OLYMPIA — In a much-anticipated clash, state Supreme Court justices on Wednesday scolded lawmakers for disregarding their orders over public school funding. But they didn’t seem certain what more they wanted to do, or could do.
Throughout a 45-minute hearing, justices wrestled with the level of response warranted should they find lawmakers in contempt for ignoring a January order to provide a detailed plan for fully funding schools by 2018.
Possible punishments discussed at the hearing included a stern warning, invalidating tax breaks to bring in revenue and simply continuing the hearing to see what transpires during the 2015 legislative session.
“Short of doing nothing, what can we do?” Justice Mary Yu asked of Senior Assistant Attorney General Alan Copsey in the hearing’s final moments.
Copsey argued against sanctions but asked that if the court settles on a punishment, it not be imposed until after the 2015 session.
Lawmakers understand the seriousness of the situation and are motivated to make decisions in the upcoming session to ensure they meet the deadline, he said. Sanctions intended to coerce behavior might actually compel elected officials to push back against the court, he said.
The attorney for the families and education organizations behind the original lawsuit over funding, known as McCleary vs. the state of Washington, urged justices to act or risk having the case back on their docket next year.
“Don’t be afraid to say they’re in contempt,” Thomas Ahearne told justices.
He suggested they give lawmakers until the end of the year to come up with the detailed plan. If they don’t, then bring the hammer down with sanctions that “make legislators uncomfortable,” he said.
Overall, the rare showdown between two branches of government generated few fireworks and the tameness seemed to quash concerns, for now, that a constitutional crisis is in the offing.
“I sense that they want to do something that will be effective, but they’re not sure what would be the most effective,” Ahearne said afterward.
State Sen. David Frockt, D-Seattle, one of three lawmakers attending the hearing, had a similar take.
“What I heard is that they’re going to hold the state in contempt but defer a remedy,” he said.
Wednesday’s hearing is the latest confrontation in a legal saga that began in 2007. The McClearys and other families claimed in the lawsuit that the state was failing to meet a state constitutional duty to cover the full cost of a basic education for students in public elementary and secondary schools.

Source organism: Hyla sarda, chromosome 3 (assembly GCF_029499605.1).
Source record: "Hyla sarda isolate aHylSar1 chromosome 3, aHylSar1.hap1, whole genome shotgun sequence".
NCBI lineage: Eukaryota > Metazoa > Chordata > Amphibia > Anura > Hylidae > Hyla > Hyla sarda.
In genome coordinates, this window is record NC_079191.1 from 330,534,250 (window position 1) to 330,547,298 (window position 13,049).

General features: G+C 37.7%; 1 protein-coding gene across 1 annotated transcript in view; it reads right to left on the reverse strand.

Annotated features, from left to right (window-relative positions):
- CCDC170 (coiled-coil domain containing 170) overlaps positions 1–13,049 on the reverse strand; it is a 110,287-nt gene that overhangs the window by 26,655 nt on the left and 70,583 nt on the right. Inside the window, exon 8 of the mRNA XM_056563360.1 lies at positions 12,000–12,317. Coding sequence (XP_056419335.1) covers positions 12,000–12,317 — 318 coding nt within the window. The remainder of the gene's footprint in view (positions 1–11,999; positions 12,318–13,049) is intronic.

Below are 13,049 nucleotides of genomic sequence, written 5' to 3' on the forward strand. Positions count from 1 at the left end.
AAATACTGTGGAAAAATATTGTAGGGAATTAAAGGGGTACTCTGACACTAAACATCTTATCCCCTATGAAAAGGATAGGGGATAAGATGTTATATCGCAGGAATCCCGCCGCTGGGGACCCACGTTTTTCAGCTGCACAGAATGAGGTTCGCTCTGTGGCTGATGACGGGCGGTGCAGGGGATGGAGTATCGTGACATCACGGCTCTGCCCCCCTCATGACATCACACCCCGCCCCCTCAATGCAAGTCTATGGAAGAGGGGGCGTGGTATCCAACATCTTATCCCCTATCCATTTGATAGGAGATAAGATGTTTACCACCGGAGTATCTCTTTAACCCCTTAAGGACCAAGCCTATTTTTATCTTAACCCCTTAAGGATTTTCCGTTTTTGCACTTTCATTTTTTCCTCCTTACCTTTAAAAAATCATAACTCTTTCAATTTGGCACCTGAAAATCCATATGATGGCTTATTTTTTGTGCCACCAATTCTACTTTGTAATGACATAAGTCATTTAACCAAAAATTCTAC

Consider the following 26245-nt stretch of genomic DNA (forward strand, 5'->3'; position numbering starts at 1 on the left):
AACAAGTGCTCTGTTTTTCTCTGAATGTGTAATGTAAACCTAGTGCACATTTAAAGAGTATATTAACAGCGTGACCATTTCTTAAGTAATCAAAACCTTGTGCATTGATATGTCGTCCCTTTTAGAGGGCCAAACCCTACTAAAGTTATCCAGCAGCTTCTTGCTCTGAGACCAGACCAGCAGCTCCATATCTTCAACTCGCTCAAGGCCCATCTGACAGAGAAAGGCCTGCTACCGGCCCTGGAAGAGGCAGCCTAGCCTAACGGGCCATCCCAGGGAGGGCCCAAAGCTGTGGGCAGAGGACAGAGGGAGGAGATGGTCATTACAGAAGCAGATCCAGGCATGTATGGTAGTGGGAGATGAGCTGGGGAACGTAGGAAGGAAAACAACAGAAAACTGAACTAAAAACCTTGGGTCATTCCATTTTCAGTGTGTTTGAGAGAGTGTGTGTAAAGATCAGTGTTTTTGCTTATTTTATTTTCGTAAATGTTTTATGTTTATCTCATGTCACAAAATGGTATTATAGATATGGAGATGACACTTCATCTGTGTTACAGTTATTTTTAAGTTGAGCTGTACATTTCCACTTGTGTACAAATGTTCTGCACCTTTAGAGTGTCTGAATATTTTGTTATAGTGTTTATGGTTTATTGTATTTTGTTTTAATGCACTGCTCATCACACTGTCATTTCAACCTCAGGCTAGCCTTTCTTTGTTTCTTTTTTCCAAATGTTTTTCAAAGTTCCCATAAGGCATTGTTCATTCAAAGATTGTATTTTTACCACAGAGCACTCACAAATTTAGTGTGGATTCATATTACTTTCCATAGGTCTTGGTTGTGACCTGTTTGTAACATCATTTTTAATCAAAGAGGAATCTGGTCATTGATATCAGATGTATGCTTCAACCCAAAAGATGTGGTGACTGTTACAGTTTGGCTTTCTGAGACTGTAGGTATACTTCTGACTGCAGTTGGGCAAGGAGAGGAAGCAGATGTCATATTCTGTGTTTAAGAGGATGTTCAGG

In 2012, the Supreme Court found the state in violation of the constitution by not amply funding public schools. It gave lawmakers until the 2017-18 school year to comply and demanded regular updates on progress.
Then in January, the court told lawmakers it wanted this year’s update to include a detailed plan as to how they would complete the task. Lawmakers said they tried during this year’s legislative session, but differences — political and philosophical — prevented an agreement.
In scheduling Wednesday’s hearing, the court listed several possible actions it might take if it found lawmakers in contempt.
Those included imposing fines, prohibiting spending on non-education services and programs, ordering the Legislature to provide specific amounts of money for education, and even shutting down schools by prohibiting funding of an “unconstitutional education system.”
It’s not known when justices will render a decision. Lawmakers, meanwhile, aren’t expected back at work until January. Most are focused now on getting re-elected in November, not figuring out how they will come up with some or all of an estimated $3.5 billion to $4 billion a year needed to adequately fund public schools.
Knowing any legislative action might not come until next year is why educators such as Nick Brossoit are relying on justices to be decisive.
“I think the court clearly is frustrated with the state,” said Brossoit, the superintendent of Edmonds School District. He is also president of the Network for Excellence in Washington Schools, a plaintiff in the case.
“My hope is that the court will issue a contempt ruling with a clear deadline for a specific consequence,” he said. “Hopefully it will have the effect of coercing the state to comply.”
Jerry Cornfield: 360-352-8623; email@example.com and on Twitter at @dospueblos.